With Nigel Farage getting his life back, and the June referendum safely won, our dear party appears to be paralysed in a barren dream, lurching from one crisis to another while wrestling with a philosophical question that is timeless: Why?

Why do we still exist? Why do we not, instead, retire and bask in the memories of our finest hour?

Well, I believe there are two main reasons for our continued existence in British politics. Firstly, while the referendum has been won, exit from the European Union has not been secured. Not only do we have a new Prime Minister who backed Remain but we have a new Prime Minister with a history, in her time as Home Secretary, of failed promises, empty words and endless bowing and kowtowing to the virus of political correctness.

Secondly, moving away from the issue of the United Kingdom’s membership of the sclerotic and decaying European Union, we are still locked into a grim and chastening political reality in Britain. Five hundred and sixty-one MPs in the House of Commons are from either the Labour or Conservative Party. These parties are meant to be ideologically opposed to each other, but this supposed ‘opposition’ is a sad joke, as their differences are trivial and they both prefer to ignore anything that exists out of their narrow paradigm.

UKIP is required, therefore, to maintain electoral pressure on a potentially-dishonest Prime Minister and to present a radical political alternative to the beige offering of the pathetic and tired ‘mainstream’ parties who currently hold dominance in the main offices of political power.

As we move into our second leadership contest of the year, I believe only Raheem Kassam has the requisite ideas, profile and presence to propel our party into a successful and meaningful post-Brexit and post-Farage future. Kassam has come up with a radical and profound set of ideas and policies for both UKIP and our future manifesto which, if he becomes leader, can ensure three things will happen.

Firstly, our foundation as a party can be secure. Kassam wants to slash the membership price and bring the number of members up to 100,000 by 2020, thereby providing UKIP with enough activists, volunteers and potential candidates to fight future elections and spread our beautiful message far and wide.

Secondly, Kassam wants to inspire a digital revolution for the party, dragging us into the 21st century and making UKIP far more accessible than it currently is for potential members and folk who want to find out more about us. After all, the Internet is king and our current social media presence is inconsistent and haphazard.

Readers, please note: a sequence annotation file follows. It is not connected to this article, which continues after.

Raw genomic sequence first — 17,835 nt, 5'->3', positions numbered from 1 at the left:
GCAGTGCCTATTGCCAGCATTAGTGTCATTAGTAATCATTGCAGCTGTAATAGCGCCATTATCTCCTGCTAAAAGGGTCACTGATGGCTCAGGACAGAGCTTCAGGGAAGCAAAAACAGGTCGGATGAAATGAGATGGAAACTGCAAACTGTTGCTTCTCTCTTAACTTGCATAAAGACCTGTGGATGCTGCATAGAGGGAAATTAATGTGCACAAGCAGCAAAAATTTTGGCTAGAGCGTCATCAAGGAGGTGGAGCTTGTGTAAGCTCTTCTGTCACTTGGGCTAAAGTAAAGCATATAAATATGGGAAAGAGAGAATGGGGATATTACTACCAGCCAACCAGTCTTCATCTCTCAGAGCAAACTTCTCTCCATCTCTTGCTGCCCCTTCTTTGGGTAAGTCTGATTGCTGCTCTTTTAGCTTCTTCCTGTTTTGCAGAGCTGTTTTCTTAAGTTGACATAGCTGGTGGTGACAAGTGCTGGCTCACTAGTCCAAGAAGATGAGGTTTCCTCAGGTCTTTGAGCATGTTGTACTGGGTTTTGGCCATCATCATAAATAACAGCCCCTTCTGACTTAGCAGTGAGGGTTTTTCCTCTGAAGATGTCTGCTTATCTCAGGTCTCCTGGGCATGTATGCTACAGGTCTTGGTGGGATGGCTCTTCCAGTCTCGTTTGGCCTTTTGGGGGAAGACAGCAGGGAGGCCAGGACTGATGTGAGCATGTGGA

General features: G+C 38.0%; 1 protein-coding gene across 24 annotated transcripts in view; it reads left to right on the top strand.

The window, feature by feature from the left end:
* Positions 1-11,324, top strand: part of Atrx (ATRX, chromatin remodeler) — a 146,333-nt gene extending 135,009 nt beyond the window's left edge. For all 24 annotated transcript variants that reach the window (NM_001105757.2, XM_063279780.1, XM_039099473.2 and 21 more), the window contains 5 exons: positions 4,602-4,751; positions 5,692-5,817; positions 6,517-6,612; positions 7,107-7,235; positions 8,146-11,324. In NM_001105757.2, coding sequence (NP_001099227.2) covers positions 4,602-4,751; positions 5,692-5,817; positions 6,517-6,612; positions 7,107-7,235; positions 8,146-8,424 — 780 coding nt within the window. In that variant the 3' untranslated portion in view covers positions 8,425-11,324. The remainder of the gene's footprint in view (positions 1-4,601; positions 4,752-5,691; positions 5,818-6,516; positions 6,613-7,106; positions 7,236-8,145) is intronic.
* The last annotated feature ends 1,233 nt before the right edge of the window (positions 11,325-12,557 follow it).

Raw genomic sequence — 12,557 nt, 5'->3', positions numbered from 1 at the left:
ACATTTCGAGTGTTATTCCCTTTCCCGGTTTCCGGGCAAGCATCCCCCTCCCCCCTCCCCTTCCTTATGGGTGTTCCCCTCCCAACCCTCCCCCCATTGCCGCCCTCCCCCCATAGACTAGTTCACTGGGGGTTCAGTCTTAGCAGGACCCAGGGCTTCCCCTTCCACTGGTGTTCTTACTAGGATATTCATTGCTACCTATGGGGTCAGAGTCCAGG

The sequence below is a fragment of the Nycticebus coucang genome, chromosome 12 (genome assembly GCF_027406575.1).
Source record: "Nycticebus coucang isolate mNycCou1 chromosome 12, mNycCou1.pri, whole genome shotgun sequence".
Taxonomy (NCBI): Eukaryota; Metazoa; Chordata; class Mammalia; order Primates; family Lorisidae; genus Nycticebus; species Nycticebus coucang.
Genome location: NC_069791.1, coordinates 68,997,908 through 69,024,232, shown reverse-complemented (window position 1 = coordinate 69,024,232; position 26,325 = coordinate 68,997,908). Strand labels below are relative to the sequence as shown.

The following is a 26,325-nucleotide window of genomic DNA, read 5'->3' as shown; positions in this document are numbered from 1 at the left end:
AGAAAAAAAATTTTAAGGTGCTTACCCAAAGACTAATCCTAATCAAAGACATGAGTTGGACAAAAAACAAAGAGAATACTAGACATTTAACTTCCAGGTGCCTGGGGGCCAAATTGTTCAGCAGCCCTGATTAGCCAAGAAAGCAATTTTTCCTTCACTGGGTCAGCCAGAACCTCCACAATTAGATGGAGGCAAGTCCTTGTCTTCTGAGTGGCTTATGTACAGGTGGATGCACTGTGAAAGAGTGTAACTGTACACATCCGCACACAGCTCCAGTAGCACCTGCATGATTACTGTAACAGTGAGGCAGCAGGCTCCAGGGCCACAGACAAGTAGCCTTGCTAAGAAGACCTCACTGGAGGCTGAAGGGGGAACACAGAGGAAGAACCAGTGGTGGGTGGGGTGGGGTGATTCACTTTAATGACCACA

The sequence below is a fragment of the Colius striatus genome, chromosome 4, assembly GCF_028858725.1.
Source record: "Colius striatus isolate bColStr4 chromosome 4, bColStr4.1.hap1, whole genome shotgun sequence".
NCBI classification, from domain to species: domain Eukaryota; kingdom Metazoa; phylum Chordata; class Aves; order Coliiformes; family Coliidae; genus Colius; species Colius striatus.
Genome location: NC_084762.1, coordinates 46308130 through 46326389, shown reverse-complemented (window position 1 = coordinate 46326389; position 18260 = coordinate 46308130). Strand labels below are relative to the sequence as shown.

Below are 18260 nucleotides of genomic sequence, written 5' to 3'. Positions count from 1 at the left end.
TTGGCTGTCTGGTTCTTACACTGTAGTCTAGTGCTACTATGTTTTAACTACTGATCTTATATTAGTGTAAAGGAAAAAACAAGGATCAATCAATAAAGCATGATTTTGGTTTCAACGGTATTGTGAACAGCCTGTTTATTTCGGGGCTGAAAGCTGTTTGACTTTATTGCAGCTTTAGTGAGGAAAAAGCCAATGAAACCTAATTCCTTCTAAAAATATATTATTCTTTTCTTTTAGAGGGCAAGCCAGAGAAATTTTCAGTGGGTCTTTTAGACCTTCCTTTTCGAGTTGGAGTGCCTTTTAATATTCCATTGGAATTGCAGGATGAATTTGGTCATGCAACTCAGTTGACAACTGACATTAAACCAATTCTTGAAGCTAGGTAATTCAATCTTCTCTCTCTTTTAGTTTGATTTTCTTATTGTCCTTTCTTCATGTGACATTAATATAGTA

Lastly, and perhaps most importantly, with Kassam as leader our manifesto for the next General Election will present a genuine and glorious alternative to the narrow-minded focus of the Conservative and Labour parties. Flat tax. Opposition to extremist Islam. Better education on British history. Justice for Marine ‘A’. Opposition to the failed doctrine of multiculturalism. A return to technical colleges, as well as grammar schools. The list can go on.

Neither of the other two main leadership candidates, Paul Nuttall and Suzanne Evans, is offering such a persuasive and enticing set of pledges. On her recent appearance on the Andrew Marr show, Evans stated that she wanted to take UKIP to the centre ground currently occupied by the notorious ‘mainstream’ parties and she bizarrely labelled Kassam as wanting to take the party in a ‘far-right’ direction. Personally, I feel that Evans made a very bland and vapid opening pitch. I do not want UKIP to be a party of the centre as we already have an abundance of parties in British politics taking that position. Equally, her comments about Kassam’s genuine vision for the party seemed rather sour.

On Sunday Politics, Paul Nuttall pitched himself as the ‘unity’ candidate. I agree, certainly, that unity is important, but it seems strange, to me at least, that a man who was Farage’s deputy for so long believes he can heal the vast divisions and civil strife that sadly exist in the party. It seems even stranger still that he believes unifying the party should be the main aim and motivation; in the eyes of a great majority of the British public, UKIP’s raison d’être has been served. Whilst unity would be grand, it would serve no practical purpose unless accompanied by a bold and innovative set of ideas – the latter of which only Kassam is offering.

With UKIP at risk of being consumed in the fire of political irrelevance and oblivion, we need a new leader to reclaim our eternal theme of being outspoken and unashamedly forthright. I joined UKIP two years ago because we were a radical and genuine alternative to the failed ideas of the mainstream. I would like us to stay that way, so I am firmly supporting Raheem Kassam to be our next leader.

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